If you hadn’t noticed, there’s a new first-person shooter taking the internet by storm. And no, I don’t mean Call of Duty: Warzone — although, that’s also blown up in recent weeks. Instead, I’m talking about Valorant, the first title by Riot Games that isn’t set in the League of Legends universe.
The closest parallel is Counter-Strike: Global Offensive. Almost everyone who has played the game says the movement and twitch-based shooting feels similar to Valve’s long-running franchise. The colorful art style and character abilities, which include ice walls, poisonous gas and trip mines, have also drawn comparisons with Blizzard’s Overwatch. Most of the powers revolve around visibility, though, and limiting your opponent’s sight lines. So while it may look like Overwatch, you shouldn’t expect too many over-the-top weapons and finishers.
The response from early testers has been overwhelmingly positive. And some professional gamers, including Harrison “Psalm” Chang — the runner-up at the Fortnite World Cup last year — have already said they’ll be switching to the game full time. This week, Riot launched a closed beta program with various streamers, influencers and esports teams. But here’s the genius part: Some Twitch streamers have a special Drops Enabled tag, which means random viewers will be given beta keys. That decision has kept the viewership and general interest around the game unusually high.
We don’t know if Valorant will be a hit when it actually launches. But the early signs are positive, and with Riot's stewardship, there's a good chance it could turn into a heavyweight esport just like Counter-Strike: Global Offensive, Call of Duty and Tom Clancy’s Rainbow Six Siege.
Valorant is just the tip of what Riot Games has planned for 2020, however.
Take Legends of Runeterra. The digital card game was announced last year and released in open beta a few months back. For now, it's a PC exclusive, though the final version — scheduled to launch on April 30th — will also be available on Android and iOS devices.
There are already tons of digital card games to choose from, including Hearthstone, Gwent, Magic: The Gathering Arena, The Elder Scrolls: Legends, Artifact and even an online version of the Pokemon Trading Card Game. So why care about Legends of Runeterra? For one, it's packed with cards and general references to the League of Legends universe. So if you play Riot’s MOBA religiously, or have any interest in the game's champions and lore, it might pique your interest.
For another, it has an arguably fairer economy. Legends of Runeterra doesn’t rely on digital booster packs filled with random cards, for instance. Instead, it has something called Wildcards, which can be earned for free or bought with a premium currency. It’s then possible to trade these special cards for something specific of the same rarity. That means you don't have to rely on pure luck to obtain a critical card for your next deck.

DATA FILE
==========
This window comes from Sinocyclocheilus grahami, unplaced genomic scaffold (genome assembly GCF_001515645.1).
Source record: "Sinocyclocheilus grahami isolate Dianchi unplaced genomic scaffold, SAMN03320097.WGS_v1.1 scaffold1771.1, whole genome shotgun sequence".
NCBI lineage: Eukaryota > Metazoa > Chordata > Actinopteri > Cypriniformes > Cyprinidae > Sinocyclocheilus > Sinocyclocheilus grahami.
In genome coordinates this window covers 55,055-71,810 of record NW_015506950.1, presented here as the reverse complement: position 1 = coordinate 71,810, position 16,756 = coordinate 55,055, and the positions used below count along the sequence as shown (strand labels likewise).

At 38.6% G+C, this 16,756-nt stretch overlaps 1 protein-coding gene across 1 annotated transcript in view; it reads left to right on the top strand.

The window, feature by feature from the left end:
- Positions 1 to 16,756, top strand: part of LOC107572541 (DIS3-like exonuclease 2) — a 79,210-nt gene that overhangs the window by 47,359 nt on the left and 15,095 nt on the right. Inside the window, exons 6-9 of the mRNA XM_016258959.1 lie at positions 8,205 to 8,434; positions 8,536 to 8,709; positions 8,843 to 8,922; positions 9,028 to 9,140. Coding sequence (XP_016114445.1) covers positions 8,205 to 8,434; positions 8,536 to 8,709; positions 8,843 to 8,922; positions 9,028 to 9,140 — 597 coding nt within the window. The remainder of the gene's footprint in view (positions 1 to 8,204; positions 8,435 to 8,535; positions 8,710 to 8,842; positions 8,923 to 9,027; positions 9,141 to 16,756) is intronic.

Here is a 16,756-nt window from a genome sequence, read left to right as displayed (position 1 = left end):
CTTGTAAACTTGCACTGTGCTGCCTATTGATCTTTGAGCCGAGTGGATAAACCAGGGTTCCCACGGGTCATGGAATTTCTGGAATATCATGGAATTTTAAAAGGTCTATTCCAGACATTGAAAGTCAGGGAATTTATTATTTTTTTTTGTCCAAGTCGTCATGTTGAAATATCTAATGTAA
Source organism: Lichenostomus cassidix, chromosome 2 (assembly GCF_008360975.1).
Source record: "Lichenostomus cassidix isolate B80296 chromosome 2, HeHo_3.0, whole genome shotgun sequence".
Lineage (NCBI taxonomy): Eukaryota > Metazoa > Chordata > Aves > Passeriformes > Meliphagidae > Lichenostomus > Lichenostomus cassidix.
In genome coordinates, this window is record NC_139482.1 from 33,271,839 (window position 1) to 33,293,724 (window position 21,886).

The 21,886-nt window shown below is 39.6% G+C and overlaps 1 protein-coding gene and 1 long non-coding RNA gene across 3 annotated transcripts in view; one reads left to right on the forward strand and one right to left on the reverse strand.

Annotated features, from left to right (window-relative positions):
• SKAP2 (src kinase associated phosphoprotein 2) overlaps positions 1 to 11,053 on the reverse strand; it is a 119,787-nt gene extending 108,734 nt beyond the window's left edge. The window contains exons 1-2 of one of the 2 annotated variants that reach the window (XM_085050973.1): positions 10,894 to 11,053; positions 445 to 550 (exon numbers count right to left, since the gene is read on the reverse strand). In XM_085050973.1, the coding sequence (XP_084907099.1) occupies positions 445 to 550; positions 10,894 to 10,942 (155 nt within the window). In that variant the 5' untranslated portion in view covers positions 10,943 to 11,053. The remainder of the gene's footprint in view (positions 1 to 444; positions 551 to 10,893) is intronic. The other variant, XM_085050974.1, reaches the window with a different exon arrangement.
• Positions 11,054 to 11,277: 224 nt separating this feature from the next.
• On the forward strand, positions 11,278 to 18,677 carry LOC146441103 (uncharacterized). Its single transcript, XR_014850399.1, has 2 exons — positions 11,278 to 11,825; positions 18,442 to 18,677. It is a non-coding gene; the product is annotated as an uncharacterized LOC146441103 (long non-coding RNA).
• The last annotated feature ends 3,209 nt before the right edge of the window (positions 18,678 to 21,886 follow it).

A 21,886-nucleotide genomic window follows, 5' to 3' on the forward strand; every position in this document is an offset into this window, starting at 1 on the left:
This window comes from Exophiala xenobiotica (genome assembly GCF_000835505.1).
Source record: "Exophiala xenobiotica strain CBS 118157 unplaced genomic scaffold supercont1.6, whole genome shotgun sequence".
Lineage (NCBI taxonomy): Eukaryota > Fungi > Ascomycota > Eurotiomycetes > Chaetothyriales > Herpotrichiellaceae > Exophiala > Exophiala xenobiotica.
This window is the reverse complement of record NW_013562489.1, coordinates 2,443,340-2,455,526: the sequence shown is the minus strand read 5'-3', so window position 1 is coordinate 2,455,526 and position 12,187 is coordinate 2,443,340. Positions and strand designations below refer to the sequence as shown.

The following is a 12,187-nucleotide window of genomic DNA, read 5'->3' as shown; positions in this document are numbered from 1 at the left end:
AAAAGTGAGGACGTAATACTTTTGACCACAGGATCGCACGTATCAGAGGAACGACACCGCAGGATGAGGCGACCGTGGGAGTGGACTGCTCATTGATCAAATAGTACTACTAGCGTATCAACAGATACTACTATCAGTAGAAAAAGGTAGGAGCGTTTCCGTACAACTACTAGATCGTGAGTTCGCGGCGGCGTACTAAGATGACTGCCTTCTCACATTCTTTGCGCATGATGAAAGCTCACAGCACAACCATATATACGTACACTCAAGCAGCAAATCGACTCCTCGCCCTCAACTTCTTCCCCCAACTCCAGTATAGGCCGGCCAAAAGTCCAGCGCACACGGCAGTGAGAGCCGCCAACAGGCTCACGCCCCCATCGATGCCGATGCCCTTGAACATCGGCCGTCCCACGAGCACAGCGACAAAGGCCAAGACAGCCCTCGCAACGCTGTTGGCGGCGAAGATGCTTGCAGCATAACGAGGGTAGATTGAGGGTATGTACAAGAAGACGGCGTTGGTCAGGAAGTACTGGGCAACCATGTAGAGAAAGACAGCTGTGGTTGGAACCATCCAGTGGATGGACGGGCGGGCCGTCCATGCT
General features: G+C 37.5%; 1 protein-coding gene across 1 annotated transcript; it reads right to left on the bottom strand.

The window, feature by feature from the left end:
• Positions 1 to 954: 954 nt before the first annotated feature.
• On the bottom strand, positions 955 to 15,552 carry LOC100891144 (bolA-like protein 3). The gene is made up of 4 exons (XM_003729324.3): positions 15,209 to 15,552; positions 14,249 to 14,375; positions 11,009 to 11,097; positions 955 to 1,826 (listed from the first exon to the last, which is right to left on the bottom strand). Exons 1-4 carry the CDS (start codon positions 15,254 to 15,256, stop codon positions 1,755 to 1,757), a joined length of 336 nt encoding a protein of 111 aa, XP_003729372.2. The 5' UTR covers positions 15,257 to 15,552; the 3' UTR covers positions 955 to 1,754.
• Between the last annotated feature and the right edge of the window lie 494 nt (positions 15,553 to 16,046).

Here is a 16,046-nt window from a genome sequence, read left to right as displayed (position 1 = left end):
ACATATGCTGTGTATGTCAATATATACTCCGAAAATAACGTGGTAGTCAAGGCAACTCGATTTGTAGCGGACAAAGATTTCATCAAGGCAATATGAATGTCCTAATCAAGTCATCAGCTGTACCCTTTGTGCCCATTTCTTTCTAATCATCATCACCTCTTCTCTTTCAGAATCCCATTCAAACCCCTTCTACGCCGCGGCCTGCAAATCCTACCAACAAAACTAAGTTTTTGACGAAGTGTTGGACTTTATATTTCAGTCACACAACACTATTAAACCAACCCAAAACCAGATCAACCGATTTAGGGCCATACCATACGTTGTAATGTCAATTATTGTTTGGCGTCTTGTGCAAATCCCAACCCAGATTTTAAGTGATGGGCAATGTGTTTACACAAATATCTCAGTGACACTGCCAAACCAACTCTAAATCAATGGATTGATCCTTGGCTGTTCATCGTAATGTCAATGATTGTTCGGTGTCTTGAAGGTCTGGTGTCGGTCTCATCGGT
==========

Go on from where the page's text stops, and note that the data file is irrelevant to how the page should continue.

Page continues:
If cards aren't your jam, there's also Teamfight Tactics. The strategic battler, inspired by Dota 2's popular auto chess mod, launched on PC and Mac through the League of Legends client last year. It was a huge success, and last month Riot released it as a standalone game for iOS and Android. If you prefer the classic MOBA, though, good news: A special version called Wild Rift is coming to consoles and mobile devices later this year. The port could have its own thriving playerbase, of course, like Arena of Valor and other touch-friendly MOBAs. But it could also encourage newcomers to try the original desktop version, strengthening the more than decade-old community and Riot's main source of revenue.
The League of Legends developer is also prepared to work with external partners. It's already commissioned Arcane, an animated TV series set in the League of Legends universe. We don’t have an exact release date, but an early trailer suggested it would be out this year. There’s also Riot Forge, a publishing initiative that allows third-party developers to make games with the League license. Two titles have been announced so far, Convergence and Ruined King. Neither has a release date, but it's possible at least one of them will come out this year, further expanding the brand.
And let's not forget about professional League of Legends. As my colleague Jess Conditt pointed out in a story last week, esports are in the spotlight right now. While every traditional sport is shut down and bleeding money, professional League is somehow putting on games every week, pulling in viewers and delivering on its advertising and sponsorship agreements.
The four major leagues — the LCS in America, the LEC in Europe, the LPL in China and the LCK in Korea — are all pushing ahead with online versions of their respective Spring Splits. That’s the first of two mini-seasons that take place before the World Championship. The Spring Split Finals for each league are usually played in huge stadiums, but that obviously isn’t happening this year. And sure, there have been tons of little production problems, like muted microphones and wonky audio levels. But considering esports is a pretty volatile industry, League has stayed surprisingly stable throughout the coronavirus pandemic, which could change how investors, brands and broadcasters perceive it in the future.
In short, don’t sleep on Riot Games. Because this year is a massive one for the company, and regardless of how you play — whether it’s on PC, console, mobile or a mix of all three — you’re going to see and hear about a lot of their stuff. The company's esports audience could also grow even larger as people stay indoors and search for something that can scratch the same itch as their favorite football or basketball team. There is, of course, no guarantee that any of the company's new projects, including Valorant, will take off and find the same success as League of Legends. But who knows, at least one of them might become your next obsession.